Edited by Satvinder Singh Juss and Colin Harvey
Chapter 3: Is humanity enough? Refugees, asylum seekers and the rights regime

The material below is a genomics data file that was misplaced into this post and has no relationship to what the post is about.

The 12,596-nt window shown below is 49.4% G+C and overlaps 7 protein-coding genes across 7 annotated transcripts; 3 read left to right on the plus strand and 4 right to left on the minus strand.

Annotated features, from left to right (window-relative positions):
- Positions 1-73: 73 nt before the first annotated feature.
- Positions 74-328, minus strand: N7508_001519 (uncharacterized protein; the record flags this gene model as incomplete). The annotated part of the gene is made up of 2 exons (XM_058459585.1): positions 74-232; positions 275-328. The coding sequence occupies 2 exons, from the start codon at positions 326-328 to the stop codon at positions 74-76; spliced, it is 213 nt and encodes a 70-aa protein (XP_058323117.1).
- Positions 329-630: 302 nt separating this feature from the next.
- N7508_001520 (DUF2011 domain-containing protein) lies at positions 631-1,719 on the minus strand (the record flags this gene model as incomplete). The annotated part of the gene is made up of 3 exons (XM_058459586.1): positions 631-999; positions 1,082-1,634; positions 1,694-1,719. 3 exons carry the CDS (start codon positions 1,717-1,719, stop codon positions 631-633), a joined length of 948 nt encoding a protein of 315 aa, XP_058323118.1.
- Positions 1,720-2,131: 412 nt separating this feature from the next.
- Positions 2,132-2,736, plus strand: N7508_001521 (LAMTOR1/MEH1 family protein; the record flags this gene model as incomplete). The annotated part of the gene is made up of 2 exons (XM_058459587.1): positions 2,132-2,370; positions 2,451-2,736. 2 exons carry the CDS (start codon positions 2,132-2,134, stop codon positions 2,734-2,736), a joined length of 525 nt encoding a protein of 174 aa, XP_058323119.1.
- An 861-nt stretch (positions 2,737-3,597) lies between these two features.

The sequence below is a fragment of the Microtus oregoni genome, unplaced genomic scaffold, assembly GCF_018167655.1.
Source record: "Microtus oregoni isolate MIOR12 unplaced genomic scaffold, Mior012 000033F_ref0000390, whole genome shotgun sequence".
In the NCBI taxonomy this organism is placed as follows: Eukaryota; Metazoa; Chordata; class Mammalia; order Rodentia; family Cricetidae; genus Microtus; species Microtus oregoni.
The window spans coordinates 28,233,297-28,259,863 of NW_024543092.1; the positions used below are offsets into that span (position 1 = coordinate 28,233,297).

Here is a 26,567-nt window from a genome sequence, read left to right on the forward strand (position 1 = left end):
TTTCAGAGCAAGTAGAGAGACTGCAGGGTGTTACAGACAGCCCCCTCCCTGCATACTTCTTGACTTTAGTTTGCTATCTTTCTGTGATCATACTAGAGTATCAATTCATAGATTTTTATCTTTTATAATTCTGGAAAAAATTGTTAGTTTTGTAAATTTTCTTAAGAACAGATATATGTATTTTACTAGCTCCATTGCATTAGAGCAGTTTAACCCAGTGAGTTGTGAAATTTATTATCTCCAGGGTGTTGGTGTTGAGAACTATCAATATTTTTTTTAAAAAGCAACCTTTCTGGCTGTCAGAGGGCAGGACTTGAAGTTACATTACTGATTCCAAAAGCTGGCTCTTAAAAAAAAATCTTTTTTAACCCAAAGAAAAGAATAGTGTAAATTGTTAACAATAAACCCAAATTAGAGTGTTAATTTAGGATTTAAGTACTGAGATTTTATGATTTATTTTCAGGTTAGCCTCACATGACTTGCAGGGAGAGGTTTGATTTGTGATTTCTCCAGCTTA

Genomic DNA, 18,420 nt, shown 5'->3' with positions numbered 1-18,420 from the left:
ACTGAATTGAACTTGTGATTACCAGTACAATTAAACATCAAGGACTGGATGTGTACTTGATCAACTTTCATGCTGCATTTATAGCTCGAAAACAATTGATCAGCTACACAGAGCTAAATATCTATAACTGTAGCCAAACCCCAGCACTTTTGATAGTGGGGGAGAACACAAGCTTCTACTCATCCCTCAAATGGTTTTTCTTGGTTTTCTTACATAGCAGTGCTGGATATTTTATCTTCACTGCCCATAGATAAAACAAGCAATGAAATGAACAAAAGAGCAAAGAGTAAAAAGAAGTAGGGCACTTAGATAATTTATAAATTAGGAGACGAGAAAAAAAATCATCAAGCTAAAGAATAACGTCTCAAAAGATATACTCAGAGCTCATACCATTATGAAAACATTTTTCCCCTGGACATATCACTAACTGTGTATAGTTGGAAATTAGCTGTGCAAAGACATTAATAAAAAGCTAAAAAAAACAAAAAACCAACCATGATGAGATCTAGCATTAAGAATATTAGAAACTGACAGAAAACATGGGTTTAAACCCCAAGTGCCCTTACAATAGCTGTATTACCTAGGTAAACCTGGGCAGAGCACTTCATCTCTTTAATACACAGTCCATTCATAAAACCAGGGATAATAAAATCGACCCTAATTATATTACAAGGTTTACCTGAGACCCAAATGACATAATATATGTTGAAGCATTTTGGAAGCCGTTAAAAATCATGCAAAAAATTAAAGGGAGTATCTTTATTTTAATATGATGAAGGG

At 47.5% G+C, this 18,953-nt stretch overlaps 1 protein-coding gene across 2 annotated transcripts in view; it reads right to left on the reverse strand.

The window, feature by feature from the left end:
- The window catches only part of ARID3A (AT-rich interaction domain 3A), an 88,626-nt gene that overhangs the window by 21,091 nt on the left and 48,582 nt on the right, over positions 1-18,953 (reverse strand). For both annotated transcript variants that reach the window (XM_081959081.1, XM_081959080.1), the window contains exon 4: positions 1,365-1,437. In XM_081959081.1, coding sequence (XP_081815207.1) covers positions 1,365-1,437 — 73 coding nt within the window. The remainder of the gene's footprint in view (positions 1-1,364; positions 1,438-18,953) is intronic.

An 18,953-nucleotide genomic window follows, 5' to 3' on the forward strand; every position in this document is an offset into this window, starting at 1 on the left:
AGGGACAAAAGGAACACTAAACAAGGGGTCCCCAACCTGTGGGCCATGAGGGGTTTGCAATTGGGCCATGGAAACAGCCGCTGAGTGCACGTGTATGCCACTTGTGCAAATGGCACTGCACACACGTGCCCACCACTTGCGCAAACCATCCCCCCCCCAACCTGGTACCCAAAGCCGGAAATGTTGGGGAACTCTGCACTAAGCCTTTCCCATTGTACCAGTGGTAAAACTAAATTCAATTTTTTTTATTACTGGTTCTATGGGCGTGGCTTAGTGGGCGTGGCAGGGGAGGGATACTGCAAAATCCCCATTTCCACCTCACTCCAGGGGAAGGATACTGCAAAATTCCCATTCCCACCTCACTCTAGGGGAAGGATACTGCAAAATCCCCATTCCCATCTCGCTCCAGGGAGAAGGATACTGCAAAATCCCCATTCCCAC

The protection of refugees and asylum seekers is an established part of a wider global conversation about how we treat all human beings with equal concern and respect. Those displaced by human rights abuses rely on more inclusive notions of the suffering others we owe responsibilities towards in our world – whether these ideas are captured in law or not. Moral, humanitarian and other considerations have evolved into a substantial body of legal standards which are directly addressed to the ‘person’. International law, supranational law, national law, and many other normative orders, reflect a universalist ambition to secure guarantees for all. The implication of these legal trends is precisely this: what really matters is not a ‘constructed status’ but the fact of humanity itself. Each person possesses, simply by virtue of her personhood, intrinsic human dignity. This can be contrasted with approaches which stress communal membership, belonging and national status as fundamental to the rights, responsibilities and entitlements of individuals. Human beings are situated selves but does that make our plight utterly context- dependent or can we draw on standards that all share in common whatever borders we may or may not have crossed? Why is this of interest here? The aim in this chapter is to explore the interaction between an international legal regime that continues to place great store by the fact of a legally imagined status, and a globalized practice of human rights that underlines the centrality of inclusive guarantees. A universal needs-based assessment (‘need’ here defined as anyone experiencing human rights violations)
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